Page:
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|- Basics
|- Commerce
|- Computer Abuse
|- Intellectual Prop.
|- Privacy
| '-+ Database
| '-+ E-mail
| '-+ Web
| '-+ Encryption
| '-+ Anonymity
| '-+ Spamming
|- Risks
|- Social-Just. Issues
|- Speech

Study Guide

  1. Applets

      On the Web, the term is often "Java applet." But applets existed before the Java programming language arrived. They're simply "little application programs" that are usually built into an operating system or a larger application program. The built-in writing and drawing programs that come with Windows are sometimes called "applets." With Java, which is a language designed for creating small program objects for a distributed environment like the Web, an applet becomes something that can arrive along with an HTML file. A user can then click on an image and trigger the applet to animate the image or cause a pop-up window to appear and ask a question, then perform some calculation tailored to the user's input.

    • What is a Java Applet and what does it do?
    • What ethical standards should govern the code used in applets?
    • Who is responsible for applet content? Is it the server, the client, or the user?
    • Should applets be allowed to alter the software on your computer without consent? What ethical issues are raised concerning personal privacy?
    • Examine The Java Security FAQ. What is your impression of Java Applet security?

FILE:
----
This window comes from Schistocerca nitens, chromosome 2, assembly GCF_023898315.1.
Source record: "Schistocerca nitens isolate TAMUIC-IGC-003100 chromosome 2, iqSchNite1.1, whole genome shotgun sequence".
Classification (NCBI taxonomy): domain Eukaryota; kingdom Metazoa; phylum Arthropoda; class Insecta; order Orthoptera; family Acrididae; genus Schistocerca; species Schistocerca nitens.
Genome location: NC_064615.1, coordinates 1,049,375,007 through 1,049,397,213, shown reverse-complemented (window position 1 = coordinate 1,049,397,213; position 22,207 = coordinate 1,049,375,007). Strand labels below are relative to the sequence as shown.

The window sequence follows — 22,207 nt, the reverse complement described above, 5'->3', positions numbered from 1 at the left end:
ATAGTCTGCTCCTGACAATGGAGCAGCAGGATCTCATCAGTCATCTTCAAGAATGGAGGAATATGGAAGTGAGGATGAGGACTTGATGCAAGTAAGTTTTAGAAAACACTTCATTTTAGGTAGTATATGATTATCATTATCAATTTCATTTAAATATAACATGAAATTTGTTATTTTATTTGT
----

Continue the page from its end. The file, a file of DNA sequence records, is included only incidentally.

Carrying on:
2. Browsers

      A browser is a program that provides a way to look at, read, and even hear all the information on the World Wide Web. The word "browser" seems to have originated prior to the Web as a generic term for user interfaces that let you browse text files online. By the time the first Web browser with a graphical user interface was invented (it was called Mosaic), the term seemed to apply to Web content, too. Technically, a Web browser is a client program that uses the Hypertext Transport Control Protocol (HTTP) to make requests of Web servers throughout the Internet on behalf of the browser user. Currently, the most popular browser is Netscape Navigator. Microsoft's Internet Explorer is gaining usage as Windows 95 installations grow. A commercial version of the original browser, Mosaic, is still widely used. Other browsers include the browsers for the online services, America Online, CompuServe, and Prodigy, but these are beginning to offer Netscape or Internet Explorer in addition to or as a replacement for their own. Lynx is a text-only browser for UNIX shell and VMS users.

    • A Browser does much more than simply browse. It is interactive. How would you sum up what a browser is?
    • Based on your answer to the previous question, what security is needed to insure ethical browsing?
    • Examine the security enhancements in Microsoft Internet Explorer v 4.0. Do these seem to address your ethical concerns in from the previous question?
    • Visit Netscape Security Notes. Notice how most of the bugs concerning Netscape Communicator are related to privacy and security. What is your impression of this, and what does this say about the ethics of our society concerning privacy and security.